US Nurse Heading for England - page 2

I'm an American and I am going to move to London in March. I'm going to work for the NHS in an ICU. I know there are a lot of UK nurses who visit this site, so I'm soliciting your input. I'm... Read More

  1. by   aus nurse
    Originally posted by donmurray
    LOL! And you don't wrap your arm around her like a certain Aussie!
    LOL Can't take an Aussie Prime Minister anywhere:imbar
  2. by   Stargazer
    Originally posted by Huq
    To curtsy to the Queen is most certainly correct, whatever one's nationality. It is a sign of courtesy which one can extend or not.
    It is no longer obligatory for a British Subject to curtsy, but I think most of us do.
    Yeah, I knew someone was going to argue with me about this.
    Royal personages are like any other personages, only more regal. Their perogatives include being called charming when they are civil, witty when they are pleasant, handsome when they are presentable, and astute when they are informed. They are entitled, by heredity and custom, if not by divine right, to have all their weddings referred to internationally as storybook romances, and all public meals in which they participate as feasts fit for a king.

    They do not, however, have the right to receive physical obeisance from American citizens. Miss Manners has had to issue the decree many times now that American ladies should not curtsy to royalty, and there are still those who do so at every available opportunity. They are in error, not only in the matter of world etiquette, but of geography....and history.

    How, then, do we Americans treat royalty? With the dignity and respect we naturally show to heads of state and other foreign officials. Our traditional form of greeting is to shake the hand. This gesture is not interchangeable with the curtsy.
    --Judith Martin, Miss Manners' Guide To Excruciatingly Correct Behavior, c. 1983.
    It is courteous for a British or Commonwealth citizen to curtsy to the Queen. It is rather gauche for an American to do so--to ANY foreign royalty. There's a lot more on this in the book quoted above, so I trimmed it down; but Martin includes a quote from Queen Victoria to a visiting American: "You need not curtsy."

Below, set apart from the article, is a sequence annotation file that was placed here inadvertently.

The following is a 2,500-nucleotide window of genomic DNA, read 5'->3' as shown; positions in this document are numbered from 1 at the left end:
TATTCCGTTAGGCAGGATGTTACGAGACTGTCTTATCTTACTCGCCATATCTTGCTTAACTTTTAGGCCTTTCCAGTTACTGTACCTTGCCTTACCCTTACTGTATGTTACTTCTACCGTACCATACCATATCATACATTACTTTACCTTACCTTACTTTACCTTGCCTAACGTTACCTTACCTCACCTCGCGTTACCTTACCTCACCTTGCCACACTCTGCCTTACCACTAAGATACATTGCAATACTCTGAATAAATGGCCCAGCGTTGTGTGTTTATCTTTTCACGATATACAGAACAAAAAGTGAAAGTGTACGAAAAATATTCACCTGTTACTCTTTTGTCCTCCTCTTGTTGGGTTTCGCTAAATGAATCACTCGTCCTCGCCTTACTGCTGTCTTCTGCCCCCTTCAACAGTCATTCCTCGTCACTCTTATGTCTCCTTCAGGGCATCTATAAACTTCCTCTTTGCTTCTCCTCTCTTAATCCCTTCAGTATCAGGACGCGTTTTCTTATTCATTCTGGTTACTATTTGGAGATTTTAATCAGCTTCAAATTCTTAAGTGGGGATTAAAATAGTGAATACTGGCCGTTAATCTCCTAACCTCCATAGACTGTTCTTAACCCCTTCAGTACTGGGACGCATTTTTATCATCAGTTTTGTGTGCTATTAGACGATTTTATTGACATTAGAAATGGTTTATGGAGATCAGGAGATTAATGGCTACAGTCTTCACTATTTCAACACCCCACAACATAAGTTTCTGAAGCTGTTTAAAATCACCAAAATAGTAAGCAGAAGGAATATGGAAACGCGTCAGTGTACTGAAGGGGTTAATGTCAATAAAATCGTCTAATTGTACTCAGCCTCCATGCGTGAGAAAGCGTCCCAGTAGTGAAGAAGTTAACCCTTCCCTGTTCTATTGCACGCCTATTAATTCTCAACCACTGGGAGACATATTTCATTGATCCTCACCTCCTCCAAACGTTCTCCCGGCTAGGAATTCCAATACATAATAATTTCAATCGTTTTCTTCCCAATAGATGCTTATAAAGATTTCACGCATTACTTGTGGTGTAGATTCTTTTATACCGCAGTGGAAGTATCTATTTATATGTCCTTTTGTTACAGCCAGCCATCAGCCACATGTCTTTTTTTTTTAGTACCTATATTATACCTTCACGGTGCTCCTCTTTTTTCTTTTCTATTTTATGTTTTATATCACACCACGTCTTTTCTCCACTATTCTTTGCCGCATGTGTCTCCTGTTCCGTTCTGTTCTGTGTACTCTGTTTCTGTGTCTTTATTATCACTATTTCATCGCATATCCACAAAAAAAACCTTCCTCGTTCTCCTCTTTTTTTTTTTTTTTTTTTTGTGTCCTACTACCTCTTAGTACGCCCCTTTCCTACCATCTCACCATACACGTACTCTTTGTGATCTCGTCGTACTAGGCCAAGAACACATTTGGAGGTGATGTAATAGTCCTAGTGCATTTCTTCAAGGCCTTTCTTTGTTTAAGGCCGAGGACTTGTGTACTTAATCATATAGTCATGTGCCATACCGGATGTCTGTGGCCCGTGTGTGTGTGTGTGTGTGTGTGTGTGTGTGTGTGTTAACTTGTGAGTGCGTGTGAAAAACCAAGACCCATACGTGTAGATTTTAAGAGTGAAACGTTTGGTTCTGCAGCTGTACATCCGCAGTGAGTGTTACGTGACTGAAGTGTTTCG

Last edit by Stargazer on Dec 8, '02
  3. by   Huq

    " Yeah, I knew someone was going to argue with me about this"

    Argue with you? Certainly not my intention. I simply added my opinion to an open discussion.

    I reiterate, a curtsy is a form of respect and is no more a physical obeisance than a handshake. Can we not accept different cultures and customs in a friendly way?
  4. by   ayemmeff
    Something wrong with the way we speak over here,Sjoe??!!!
  5. by   sjoe
    aye--yep. I often can not understand what you are saying. At least when you write, all I have to do is ignore all the extra "u"s and figure out what "real" word was intended.

    You'll be getting some new, more colorful money one of these days, I understand?
    Last edit by sjoe on Dec 8, '02
  6. by   kmchugh
    Originally posted by donmurray
    LOL! And you don't wrap your arm around her like a certain Aussie!

    Is a high five and a head butt OK? Followed by the bootie dance?(Probably been watching way too much football today.)

  7. by   Huq

    Any form of greeting is O K with me as long as it is sincere.
  8. by   BrilloPad

    For the person who started this thread or anyone else with experience: When you emigrate to the UK to work, do you get an EU work permit? I know it is very hard to get jobs in the EU if you don't have a work permit. I would love to get one!
  9. by   ANnot4me
    You have to be an RN to be registered in the UK. a work permit must be applied for by the employer and is only good for that employer. Should I evver meet the queen I will most certainly not say "Hey Lizzie, whassup?"
  10. by   OBNurseShelley
  11. by   mattsmom81
    Have a wonderful experience and do keep us is certainly fun to visit and work within another culture...even if it's similar to ours it will be lots of fun for you!

    My best friend is a nurse originally from the Sussex area and I have such fun hearing her stories of nursing over 'across the pond' in her younger days.
  12. by   Rudegal2020

    what does the purple triangle stand for?
  13. by   CCURN
    I trained and worked in the Uk for a few years before relocating to minneapolis.

    You will have a great time, and dont worry too much about the nursing culture shock that you will encounter. Adapt to the cost of living and see the sights.